Kane's sister received emails mocking Asians, blacks and domestic violence |

Kane's sister received emails mocking Asians, blacks and domestic violence

HARRISBURG — The state attorney general's twin sister, a top prosecutor of Internet predators, received emails in the office mocking Asians and blacks, and joking about domestic violence and a small child in a cage. She forwarded with comment one email with a photo of a naked man in a sink.

Attorney General Kathleen Kane was copied on a 2009 email that poked fun at world leaders and showed a man's genitalia.

Kane, 49, of Scranton said she released her emails and those of her deputy, Ellen Granahan, to counter statements by a Philadelphia prosecutor that gave “a false and defamatory impression” that the sisters exchanged pornographic emails through the office computer system.

“I think they're every bit as offensive as the other emails,” said George Parry, a former federal prosecutor and Philadelphia lawyer. “… At this point, the number is irrelevant. She's been castigating people for sending and receiving these, and now she and her sister are doing it.”

Kane has accused former prosecutors, agents, police officers and judges of exchanging “pornographic, racist and misogynistic emails.” She recently hired a special deputy to review tens of thousands of emails in her hunt for pornography on state computers.

That deputy will investigate Granahan's 58 emails, said Kane's spokesman, Chuck Ardo, though Kane does not consider them offensive. They don't “rise to the level” of those she previously released, but some may be “in poor taste,” Ardo said.

“It's a matter of perspective. They could be viewed by some as mocking Asians,” he said. Kane and her sister believe there are no “pornographic or inappropriate emails.”

One that Granahan received in 2010 stereotypes Asian men, saying “ROR — Raff Out Rowd.” A “motivational poster” from 2009 was called “Asian Ghostbuster: Who ya gonna carr?”

Another shows a woman with a bruised face and the title, “Domestic Violence: Because Sometimes You Have to Tell Her More Than Once.”

A series of emails titled “Great Parents” included a photo of a black toddler clutching $100 bills and wearing heavy gold jewelry; an infant with a cigarette in his mouth; a kid riding a tricycle through traffic; and a toddler hitting the ground facedown. A man's leg behind her suggests she was thrown or kicked.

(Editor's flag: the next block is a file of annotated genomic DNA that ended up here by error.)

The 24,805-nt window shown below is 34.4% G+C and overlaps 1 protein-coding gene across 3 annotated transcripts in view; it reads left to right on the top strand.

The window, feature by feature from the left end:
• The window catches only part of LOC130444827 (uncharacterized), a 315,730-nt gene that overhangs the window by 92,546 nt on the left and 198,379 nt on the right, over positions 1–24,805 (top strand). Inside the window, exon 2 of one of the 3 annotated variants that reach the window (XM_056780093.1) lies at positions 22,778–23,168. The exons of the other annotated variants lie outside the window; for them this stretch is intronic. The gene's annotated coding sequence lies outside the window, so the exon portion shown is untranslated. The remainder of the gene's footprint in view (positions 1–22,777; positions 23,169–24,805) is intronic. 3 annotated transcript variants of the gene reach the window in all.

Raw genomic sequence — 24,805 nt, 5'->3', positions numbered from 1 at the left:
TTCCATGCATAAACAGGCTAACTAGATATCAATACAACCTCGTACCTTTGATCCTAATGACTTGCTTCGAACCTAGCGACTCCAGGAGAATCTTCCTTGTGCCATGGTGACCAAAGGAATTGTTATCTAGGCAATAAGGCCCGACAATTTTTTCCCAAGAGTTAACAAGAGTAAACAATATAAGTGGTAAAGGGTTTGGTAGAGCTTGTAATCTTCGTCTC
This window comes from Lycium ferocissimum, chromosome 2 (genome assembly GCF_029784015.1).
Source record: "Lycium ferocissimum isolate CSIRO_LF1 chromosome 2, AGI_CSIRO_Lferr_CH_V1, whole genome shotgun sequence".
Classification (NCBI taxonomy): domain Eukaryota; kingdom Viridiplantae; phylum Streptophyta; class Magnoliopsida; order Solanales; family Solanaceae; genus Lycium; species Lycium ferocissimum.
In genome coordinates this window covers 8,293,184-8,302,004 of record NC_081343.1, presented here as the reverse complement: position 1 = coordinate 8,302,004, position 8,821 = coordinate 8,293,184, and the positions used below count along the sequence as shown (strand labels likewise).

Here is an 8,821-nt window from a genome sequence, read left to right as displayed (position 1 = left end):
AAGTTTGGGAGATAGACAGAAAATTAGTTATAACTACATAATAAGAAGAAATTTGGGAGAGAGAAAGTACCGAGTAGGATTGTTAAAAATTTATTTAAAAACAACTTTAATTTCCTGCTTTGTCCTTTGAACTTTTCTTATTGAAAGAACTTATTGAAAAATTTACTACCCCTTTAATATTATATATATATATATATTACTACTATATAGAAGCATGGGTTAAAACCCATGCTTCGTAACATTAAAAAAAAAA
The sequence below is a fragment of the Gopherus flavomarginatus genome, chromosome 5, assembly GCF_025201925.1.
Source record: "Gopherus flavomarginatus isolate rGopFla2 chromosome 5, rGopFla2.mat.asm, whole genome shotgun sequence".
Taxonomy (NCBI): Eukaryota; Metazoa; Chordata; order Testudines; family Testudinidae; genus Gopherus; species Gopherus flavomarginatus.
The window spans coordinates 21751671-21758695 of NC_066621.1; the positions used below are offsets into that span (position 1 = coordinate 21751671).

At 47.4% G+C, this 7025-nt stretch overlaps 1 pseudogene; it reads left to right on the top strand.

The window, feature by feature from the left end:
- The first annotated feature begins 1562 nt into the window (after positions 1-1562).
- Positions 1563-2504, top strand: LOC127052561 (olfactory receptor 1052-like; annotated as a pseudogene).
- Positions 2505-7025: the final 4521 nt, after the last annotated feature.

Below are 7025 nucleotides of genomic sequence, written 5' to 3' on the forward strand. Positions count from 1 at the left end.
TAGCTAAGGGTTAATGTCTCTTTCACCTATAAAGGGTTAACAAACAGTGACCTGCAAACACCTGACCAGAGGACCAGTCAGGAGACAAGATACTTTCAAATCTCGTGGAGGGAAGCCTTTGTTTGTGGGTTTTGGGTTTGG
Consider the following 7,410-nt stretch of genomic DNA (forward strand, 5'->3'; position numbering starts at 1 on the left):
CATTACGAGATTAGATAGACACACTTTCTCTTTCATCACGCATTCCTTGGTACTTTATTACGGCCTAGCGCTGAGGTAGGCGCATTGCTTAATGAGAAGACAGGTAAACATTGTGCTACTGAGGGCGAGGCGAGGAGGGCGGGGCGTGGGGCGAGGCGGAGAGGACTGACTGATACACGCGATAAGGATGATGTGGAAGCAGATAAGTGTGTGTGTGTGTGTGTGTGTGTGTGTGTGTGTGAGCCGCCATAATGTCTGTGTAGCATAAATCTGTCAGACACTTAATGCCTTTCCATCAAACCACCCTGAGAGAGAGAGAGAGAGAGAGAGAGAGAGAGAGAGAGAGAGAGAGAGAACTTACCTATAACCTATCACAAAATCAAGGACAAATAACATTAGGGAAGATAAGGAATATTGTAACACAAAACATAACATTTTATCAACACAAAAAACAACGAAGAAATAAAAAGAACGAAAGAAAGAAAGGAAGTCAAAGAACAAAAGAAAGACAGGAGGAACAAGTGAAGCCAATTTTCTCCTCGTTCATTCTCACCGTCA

Yet another of Granahan's emails shows an obese black woman in a black dress, with the words, “Black: it ain't always slimming.”

The email that Kane received before taking office in 2013 was titled, “Pictures Taken At Exactly the Wrong Time (UNCLASSIFIED).” Her office redacted the name of the sender. The email includes photos of President George W. Bush holding a phone headset backward; Queen Elizabeth with a group of soldiers in kilts that expose one man's genitalia; and a black newscaster who resembles a suspect's rendering labeled, “Rapist Search.”

Granahan forwarded a 2010 email with the subject line, “Selling my dish water” and a photo of a naked man in a sink that hides his genitals. She wrote: “While I can't say for sure (since I can't see the whole unit) I believe that one just may fit perfectly.”

Former Attorney General Tom Corbett hired Granahan in 2008. After Kane took office, Granahan was promoted to head the Child Protection Unit and given a 19 percent pay raise. She is paid $88,509 annually; Kane's salary is $158,764.

Bruce Antkowiak, a law professor at St. Vincent College near Latrobe, said people are “inundated with email and, while certain patterns may emerge, it's hard to draw conclusions from it about anybody,” particularly from emails they receive.

Still, said J. Wesley Leckrone, a political science professor at Widener University in Chester, “the calls for releasing the emails may get stronger. There could be 20 other women on here, and it would be hard to argue it's the old boys' network,' ” as Kane has claimed.

Kane could go to trial in 2016 on 12 criminal charges related to a leak of grand jury information. The first woman and Democrat to hold the elected office, she has maintained that white Republican men manufactured an investigation of her.

“It seems less like an old boys' network in the attorney general's office than a culture of crassness,” Leckrone said.

Many of the emails originated outside the office and were shared within the agency.

Kane's selective release of emails led to some firings and resignations of people in government, including former Supreme Court Justice Seamus McCaffrey. She recently sent emails of Justice Michael Eakin to an ethics panel. He faces a disciplinary hearing Monday in Easton.

Eakin's attorney, William C. Costopoulos, said Kane should hold another news conference at the National Constitution Center in Philadelphia “to explain this development.” She began such a news conference to announce her deputy to investigate pornography by showing lewd photos and emails mocking blacks.

She released the emails involving her sister and herself after Assistant District Attorney Mark Gilson told reporters Wednesday that Kane should make public 58 emails of her sister's and 11 of her own. Ardo said he did not know where Gilson came up with 11 emails for Kane.

Brad Bumsted is Trib Total Media's state Capitol reporter. Reach him at 717-787-1405 or [email protected].

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